Know your bees!
Bees are vitally important to our ecosystem as they pollinate our crops – the food that we eat – and our wildflowers. Sadly, with the increased use of pesticides and intensive farming our native bees are under threat, which is why it’s important to ‘bee kind’ and choose flowering plants for pollinators in our gardens.
Here at Bedgebury our 2,200 acres of woodland, heathland and grassland provide plentiful areas for our bee friends to forage. As well as native spring flowers such as bluebells and primroses, we have wildflower meadows bursting with colour in the Summer. In September, the devil’s-bit scabious and pink heather are in full bloom and are buzzing with busy bees! But did you know it’s only the females that collect pollen? They mix this with nectar and saliva and stick it to their hind legs in a pollen basket.
It’s easy to tell the difference between a honeybee and a bumblebee. In the UK we have just one native honeybee; they live in colonies of up to 50,000 and are smaller and slimmer than any bumblebee with a mixture of light and dark brown stripes. In comparison, there are 24 species of bumblebee that commonly nest in holes with 50-400 others of their own kind. These are bigger and fluffier than honeybees, buzz loudly when flying around and our most common species are black and yellow striped with a white tail. Some bumblebees are solitary, so called because their nests don’t have a queen or workers, and there are at least 225 of these species in the UK so too many to talk about here!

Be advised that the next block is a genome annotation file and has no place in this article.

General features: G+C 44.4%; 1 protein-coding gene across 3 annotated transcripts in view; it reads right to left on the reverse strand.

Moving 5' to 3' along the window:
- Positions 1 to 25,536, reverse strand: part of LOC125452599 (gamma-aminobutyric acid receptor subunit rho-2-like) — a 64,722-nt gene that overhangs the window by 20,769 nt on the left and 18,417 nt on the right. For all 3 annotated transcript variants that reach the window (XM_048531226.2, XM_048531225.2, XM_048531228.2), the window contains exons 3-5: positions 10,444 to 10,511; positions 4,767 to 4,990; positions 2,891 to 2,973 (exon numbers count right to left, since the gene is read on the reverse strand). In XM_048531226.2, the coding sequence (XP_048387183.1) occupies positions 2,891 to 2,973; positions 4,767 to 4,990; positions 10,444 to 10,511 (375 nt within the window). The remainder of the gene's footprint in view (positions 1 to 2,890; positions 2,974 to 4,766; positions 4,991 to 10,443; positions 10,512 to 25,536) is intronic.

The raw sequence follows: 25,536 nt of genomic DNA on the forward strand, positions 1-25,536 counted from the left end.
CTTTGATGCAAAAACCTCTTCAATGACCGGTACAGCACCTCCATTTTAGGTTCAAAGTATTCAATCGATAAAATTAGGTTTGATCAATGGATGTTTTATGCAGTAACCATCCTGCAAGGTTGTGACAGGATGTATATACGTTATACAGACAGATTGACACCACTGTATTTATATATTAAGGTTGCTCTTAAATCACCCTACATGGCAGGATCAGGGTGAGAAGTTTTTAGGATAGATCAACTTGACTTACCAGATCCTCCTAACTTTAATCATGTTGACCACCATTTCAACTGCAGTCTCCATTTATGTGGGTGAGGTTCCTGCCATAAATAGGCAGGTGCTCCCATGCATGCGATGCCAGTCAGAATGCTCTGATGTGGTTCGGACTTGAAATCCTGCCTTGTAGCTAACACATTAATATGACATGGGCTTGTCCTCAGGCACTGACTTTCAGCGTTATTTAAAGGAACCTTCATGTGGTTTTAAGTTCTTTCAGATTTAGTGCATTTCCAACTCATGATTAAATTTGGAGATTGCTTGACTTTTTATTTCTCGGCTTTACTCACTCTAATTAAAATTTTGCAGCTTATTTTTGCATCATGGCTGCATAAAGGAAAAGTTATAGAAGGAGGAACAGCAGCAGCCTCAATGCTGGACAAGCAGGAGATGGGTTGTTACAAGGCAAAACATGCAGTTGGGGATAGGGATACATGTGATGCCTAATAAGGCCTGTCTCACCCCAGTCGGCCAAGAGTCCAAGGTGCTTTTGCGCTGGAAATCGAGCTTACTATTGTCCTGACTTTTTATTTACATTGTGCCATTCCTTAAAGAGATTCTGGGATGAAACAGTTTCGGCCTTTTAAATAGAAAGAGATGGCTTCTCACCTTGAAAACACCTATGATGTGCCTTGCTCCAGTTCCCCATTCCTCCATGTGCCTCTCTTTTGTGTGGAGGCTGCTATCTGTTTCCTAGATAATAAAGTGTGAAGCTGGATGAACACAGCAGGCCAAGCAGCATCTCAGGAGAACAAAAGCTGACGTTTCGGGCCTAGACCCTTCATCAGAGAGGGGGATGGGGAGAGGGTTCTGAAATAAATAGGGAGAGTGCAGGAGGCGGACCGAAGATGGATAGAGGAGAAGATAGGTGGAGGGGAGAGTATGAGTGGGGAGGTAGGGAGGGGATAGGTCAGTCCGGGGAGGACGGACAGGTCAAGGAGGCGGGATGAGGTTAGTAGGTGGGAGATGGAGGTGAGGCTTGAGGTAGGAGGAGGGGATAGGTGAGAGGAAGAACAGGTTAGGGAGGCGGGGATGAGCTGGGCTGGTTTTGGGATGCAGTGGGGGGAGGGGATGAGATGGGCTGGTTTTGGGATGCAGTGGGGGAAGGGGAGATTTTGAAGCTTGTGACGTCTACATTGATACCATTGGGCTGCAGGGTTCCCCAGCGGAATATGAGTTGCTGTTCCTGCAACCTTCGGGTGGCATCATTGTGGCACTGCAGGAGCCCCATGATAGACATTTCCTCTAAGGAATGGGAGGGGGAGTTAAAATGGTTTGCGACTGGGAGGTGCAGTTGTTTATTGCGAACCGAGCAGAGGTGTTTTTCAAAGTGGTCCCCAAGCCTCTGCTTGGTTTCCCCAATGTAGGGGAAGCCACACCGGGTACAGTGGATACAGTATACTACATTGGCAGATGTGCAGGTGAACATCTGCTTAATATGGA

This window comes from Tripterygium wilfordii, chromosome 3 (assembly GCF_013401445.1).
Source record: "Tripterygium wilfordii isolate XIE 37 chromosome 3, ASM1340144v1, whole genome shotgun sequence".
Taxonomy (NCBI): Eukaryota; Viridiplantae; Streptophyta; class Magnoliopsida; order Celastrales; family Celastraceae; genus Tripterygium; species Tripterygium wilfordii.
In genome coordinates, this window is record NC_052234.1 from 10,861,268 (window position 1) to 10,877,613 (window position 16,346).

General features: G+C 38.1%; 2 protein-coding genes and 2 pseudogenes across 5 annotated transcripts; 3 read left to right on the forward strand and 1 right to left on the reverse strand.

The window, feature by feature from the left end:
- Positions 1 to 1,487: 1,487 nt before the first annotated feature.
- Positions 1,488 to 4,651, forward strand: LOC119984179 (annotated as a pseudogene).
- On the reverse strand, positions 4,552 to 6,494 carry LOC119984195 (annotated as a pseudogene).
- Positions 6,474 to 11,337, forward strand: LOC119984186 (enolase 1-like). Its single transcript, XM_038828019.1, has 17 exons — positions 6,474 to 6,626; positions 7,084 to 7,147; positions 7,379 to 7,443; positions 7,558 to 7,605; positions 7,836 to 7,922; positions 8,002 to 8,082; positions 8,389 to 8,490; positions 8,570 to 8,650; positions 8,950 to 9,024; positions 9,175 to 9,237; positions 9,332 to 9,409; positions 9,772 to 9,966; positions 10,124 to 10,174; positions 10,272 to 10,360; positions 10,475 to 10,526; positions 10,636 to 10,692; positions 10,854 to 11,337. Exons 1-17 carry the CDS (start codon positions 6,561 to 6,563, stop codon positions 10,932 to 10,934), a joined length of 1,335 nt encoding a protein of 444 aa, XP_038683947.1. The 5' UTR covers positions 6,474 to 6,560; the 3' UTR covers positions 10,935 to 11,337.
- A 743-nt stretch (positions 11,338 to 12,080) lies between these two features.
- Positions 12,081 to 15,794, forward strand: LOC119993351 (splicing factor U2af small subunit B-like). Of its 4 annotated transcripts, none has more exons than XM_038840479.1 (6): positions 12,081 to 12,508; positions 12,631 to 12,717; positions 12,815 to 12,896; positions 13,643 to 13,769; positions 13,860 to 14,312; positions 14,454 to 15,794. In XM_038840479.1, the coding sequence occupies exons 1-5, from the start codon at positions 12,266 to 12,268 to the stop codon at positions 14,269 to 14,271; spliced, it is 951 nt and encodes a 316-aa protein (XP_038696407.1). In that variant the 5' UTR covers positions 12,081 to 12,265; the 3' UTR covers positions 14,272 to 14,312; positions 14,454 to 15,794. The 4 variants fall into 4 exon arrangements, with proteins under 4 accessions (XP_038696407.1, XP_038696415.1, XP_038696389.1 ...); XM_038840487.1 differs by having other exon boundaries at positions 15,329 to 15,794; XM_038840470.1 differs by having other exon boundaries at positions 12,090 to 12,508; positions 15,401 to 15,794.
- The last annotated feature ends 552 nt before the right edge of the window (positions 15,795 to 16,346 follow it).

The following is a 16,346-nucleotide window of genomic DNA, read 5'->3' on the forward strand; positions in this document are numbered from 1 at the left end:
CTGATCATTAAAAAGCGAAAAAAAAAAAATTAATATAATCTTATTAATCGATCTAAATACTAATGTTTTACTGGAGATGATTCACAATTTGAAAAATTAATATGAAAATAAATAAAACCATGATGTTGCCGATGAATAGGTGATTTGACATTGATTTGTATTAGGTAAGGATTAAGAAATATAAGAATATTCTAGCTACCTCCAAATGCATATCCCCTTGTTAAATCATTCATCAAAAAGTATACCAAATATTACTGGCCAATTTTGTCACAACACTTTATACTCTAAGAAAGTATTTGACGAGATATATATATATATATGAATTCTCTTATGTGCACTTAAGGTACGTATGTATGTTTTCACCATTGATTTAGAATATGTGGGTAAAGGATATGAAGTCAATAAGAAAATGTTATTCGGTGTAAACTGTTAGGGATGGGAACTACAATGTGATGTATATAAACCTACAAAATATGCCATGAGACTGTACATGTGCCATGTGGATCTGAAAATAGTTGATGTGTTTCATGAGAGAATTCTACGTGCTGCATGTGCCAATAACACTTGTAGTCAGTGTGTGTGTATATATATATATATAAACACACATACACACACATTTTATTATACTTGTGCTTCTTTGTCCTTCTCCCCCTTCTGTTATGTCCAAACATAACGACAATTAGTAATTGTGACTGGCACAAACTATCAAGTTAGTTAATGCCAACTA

So what species of bumblebee are you likely to come across within the Pinetum? Check out the banks of pink heather for honeybees which is their favourite hangout, where you are also likely to spot the black and yellow striped buff-tailed bumblebee (with a dirty white tail) and black and yellow striped white-tailed bumblebee (which has a bright white tail). The blue devil’s-bit scabious is a magnet for the fluffy gingery-brown common carder bee and you might even see the odd red-tailed bumblebee too – this is black with a distinctive red-orange tail. However, it can be trickier at this time of year to make a definite ID as (just like butterflies), bumblebees’ colour fades in the sunlight and they can even lose their hair!
We are lucky enough to have a rare bumblebee here also – the long-horned mining bee – which has been recorded in our meadows. Keep an ear and an eye to the ground and you never know, you may come across one.
Did you know?